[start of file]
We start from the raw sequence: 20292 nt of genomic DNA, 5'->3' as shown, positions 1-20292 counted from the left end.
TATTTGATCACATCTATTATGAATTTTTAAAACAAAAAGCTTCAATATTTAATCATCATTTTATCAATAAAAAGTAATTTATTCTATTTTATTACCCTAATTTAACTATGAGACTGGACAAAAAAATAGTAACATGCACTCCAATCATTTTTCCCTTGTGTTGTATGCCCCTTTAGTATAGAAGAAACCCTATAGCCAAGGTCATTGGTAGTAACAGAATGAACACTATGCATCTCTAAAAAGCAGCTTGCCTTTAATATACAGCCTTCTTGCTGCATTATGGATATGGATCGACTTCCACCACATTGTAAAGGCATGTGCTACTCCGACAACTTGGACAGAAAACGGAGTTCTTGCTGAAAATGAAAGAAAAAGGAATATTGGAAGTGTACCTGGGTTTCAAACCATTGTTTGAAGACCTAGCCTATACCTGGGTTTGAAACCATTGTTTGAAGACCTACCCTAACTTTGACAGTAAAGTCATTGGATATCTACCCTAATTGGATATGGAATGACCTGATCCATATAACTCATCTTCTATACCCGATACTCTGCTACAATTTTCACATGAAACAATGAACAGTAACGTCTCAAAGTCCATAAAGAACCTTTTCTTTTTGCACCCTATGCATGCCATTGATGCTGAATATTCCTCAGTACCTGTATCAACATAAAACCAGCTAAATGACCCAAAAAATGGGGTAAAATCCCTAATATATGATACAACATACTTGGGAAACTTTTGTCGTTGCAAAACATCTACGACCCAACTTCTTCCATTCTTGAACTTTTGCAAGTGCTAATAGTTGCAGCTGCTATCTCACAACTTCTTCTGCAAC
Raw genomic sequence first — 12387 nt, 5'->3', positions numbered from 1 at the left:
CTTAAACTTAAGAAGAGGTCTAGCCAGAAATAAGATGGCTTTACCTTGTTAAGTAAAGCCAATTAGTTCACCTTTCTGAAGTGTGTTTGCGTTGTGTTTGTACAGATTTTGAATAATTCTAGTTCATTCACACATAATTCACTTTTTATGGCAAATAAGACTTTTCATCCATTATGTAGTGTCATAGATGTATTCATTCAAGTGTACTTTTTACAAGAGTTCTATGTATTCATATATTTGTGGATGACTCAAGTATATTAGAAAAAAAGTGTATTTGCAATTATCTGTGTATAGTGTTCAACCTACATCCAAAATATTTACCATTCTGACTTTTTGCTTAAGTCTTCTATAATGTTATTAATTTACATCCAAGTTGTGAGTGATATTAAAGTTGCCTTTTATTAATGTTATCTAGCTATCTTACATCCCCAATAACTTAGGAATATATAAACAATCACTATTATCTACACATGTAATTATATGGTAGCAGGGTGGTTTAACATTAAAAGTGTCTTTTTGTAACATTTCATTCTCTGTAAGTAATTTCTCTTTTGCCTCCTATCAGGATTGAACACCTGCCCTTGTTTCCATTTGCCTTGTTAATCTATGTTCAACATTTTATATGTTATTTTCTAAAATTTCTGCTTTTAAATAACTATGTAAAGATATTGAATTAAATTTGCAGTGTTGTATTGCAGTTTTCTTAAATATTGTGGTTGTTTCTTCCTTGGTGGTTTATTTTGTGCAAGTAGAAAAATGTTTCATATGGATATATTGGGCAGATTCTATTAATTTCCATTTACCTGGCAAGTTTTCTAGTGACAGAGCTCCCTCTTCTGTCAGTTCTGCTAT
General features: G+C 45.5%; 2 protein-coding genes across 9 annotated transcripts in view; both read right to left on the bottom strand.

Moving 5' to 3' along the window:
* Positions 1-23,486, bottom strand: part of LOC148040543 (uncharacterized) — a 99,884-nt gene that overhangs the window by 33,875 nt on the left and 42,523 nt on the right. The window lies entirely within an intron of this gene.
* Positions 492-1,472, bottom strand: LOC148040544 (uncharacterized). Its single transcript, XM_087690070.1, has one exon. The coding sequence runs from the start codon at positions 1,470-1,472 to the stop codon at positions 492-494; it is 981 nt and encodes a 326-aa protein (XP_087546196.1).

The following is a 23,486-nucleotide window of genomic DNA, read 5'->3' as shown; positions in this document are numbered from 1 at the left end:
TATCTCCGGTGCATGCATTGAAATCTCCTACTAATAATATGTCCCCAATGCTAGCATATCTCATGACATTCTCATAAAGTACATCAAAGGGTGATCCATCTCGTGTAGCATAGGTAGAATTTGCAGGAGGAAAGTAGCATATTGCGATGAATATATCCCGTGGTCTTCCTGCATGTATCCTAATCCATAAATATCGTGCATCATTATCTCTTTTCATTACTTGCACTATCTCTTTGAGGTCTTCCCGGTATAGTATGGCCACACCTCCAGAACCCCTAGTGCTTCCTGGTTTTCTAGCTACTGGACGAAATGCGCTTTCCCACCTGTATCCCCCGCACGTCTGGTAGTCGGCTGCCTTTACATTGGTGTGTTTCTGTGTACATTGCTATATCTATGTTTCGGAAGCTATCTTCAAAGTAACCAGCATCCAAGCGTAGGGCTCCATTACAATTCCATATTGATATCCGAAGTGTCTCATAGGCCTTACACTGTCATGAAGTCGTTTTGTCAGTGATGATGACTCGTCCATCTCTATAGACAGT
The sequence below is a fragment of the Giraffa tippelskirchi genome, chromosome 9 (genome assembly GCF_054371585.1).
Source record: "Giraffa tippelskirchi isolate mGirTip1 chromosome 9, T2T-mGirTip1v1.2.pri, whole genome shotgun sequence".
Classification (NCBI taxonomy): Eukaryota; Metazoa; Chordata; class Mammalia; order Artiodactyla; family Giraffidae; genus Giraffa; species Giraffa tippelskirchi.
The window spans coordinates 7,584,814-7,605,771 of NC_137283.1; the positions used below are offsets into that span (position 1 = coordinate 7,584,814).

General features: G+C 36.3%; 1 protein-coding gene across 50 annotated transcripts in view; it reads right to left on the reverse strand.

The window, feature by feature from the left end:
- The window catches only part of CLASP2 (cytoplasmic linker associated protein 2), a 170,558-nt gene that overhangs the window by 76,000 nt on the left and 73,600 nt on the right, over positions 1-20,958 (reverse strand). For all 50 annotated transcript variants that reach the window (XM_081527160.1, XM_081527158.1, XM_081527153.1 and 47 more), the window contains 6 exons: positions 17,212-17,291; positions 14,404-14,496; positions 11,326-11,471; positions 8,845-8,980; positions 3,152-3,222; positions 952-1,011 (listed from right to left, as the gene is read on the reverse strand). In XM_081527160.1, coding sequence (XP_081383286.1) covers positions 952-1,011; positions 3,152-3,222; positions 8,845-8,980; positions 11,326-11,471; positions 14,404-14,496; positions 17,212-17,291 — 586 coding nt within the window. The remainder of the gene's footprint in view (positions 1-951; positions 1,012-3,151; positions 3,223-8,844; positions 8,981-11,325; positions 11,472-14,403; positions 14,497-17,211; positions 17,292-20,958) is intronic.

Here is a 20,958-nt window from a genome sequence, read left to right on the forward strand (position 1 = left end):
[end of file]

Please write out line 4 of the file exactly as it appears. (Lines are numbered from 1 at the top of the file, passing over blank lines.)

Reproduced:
CTTAAACTTAAGAAGAGGTCTAGCCAGAAATAAGATGGCTTTACCTTGTTAAGTAAAGCCAATTAGTTCACCTTTCTGAAGTGTGTTTGCGTTGTGTTTGTACAGATTTTGAATAATTCTAGTTCATTCACACATAATTCACTTTTTATGGCAAATAAGACTTTTCATCCATTATGTAGTGTCATAGATGTATTCATTCAAGTGTACTTTTTACAAGAGTTCTATGTATTCATATATTTGTGGATGACTCAAGTATATTAGAAAAAAAGTGTATTTGCAATTATCTGTGTATAGTGTTCAACCTACATCCAAAATATTTACCATTCTGACTTTTTGCTTAAGTCTTCTATAATGTTATTAATTTACATCCAAGTTGTGAGTGATATTAAAGTTGCCTTTTATTAATGTTATCTAGCTATCTTACATCCCCAATAACTTAGGAATATATAAACAATCACTATTATCTACACATGTAATTATATGGTAGCAGGGTGGTTTAACATTAAAAGTGTCTTTTTGTAACATTTCATTCTCTGTAAGTAATTTCTCTTTTGCCTCCTATCAGGATTGAACACCTGCCCTTGTTTCCATTTGCCTTGTTAATCTATGTTCAACATTTTATATGTTATTTTCTAAAATTTCTGCTTTTAAATAACTATGTAAAGATATTGAATTAAATTTGCAGTGTTGTATTGCAGTTTTCTTAAATATTGTGGTTGTTTCTTCCTTGGTGGTTTATTTTGTGCAAGTAGAAAAATGTTTCATATGGATATATTGGGCAGATTCTATTAATTTCCATTTACCTGGCAAGTTTTCTAGTGACAGAGCTCCCTCTTCTGTCAGTTCTGCTAT